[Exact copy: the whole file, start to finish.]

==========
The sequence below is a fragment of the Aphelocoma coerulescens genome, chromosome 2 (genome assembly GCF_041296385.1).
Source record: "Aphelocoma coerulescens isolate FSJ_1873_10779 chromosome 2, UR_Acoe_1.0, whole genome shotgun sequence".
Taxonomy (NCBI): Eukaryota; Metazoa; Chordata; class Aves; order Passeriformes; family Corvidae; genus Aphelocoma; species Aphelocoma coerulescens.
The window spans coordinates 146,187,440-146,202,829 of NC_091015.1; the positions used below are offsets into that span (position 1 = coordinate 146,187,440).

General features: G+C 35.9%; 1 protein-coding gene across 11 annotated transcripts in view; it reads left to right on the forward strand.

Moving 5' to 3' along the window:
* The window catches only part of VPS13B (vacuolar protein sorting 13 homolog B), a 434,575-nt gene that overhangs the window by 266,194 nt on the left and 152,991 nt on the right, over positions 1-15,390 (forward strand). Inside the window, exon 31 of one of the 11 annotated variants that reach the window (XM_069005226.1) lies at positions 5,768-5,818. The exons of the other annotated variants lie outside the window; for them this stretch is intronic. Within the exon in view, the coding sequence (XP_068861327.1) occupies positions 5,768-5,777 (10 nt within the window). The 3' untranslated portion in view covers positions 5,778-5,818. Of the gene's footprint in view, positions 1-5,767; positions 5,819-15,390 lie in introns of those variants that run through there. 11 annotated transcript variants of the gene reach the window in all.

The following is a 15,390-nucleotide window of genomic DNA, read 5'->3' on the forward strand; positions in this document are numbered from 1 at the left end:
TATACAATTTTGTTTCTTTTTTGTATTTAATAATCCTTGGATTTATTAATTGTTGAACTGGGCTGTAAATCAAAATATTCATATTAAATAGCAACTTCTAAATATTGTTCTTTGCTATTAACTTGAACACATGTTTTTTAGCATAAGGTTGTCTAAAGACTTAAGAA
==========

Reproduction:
The sequence below is a fragment of the Aphelocoma coerulescens genome, chromosome 2 (genome assembly GCF_041296385.1).
Source record: "Aphelocoma coerulescens isolate FSJ_1873_10779 chromosome 2, UR_Acoe_1.0, whole genome shotgun sequence".
Taxonomy (NCBI): Eukaryota; Metazoa; Chordata; class Aves; order Passeriformes; family Corvidae; genus Aphelocoma; species Aphelocoma coerulescens.
The window spans coordinates 146,187,440-146,202,829 of NC_091015.1; the positions used below are offsets into that span (position 1 = coordinate 146,187,440).

General features: G+C 35.9%; 1 protein-coding gene across 11 annotated transcripts in view; it reads left to right on the forward strand.

Moving 5' to 3' along the window:
* The window catches only part of VPS13B (vacuolar protein sorting 13 homolog B), a 434,575-nt gene that overhangs the window by 266,194 nt on the left and 152,991 nt on the right, over positions 1-15,390 (forward strand). Inside the window, exon 31 of one of the 11 annotated variants that reach the window (XM_069005226.1) lies at positions 5,768-5,818. The exons of the other annotated variants lie outside the window; for them this stretch is intronic. Within the exon in view, the coding sequence (XP_068861327.1) occupies positions 5,768-5,777 (10 nt within the window). The 3' untranslated portion in view covers positions 5,778-5,818. Of the gene's footprint in view, positions 1-5,767; positions 5,819-15,390 lie in introns of those variants that run through there. 11 annotated transcript variants of the gene reach the window in all.

The following is a 15,390-nucleotide window of genomic DNA, read 5'->3' on the forward strand; positions in this document are numbered from 1 at the left end:
TATACAATTTTGTTTCTTTTTTGTATTTAATAATCCTTGGATTTATTAATTGTTGAACTGGGCTGTAAATCAAAATATTCATATTAAATAGCAACTTCTAAATATTGTTCTTTGCTATTAACTTGAACACATGTTTTTTAGCATAAGGTTGTCTAAAGACTTAAGAA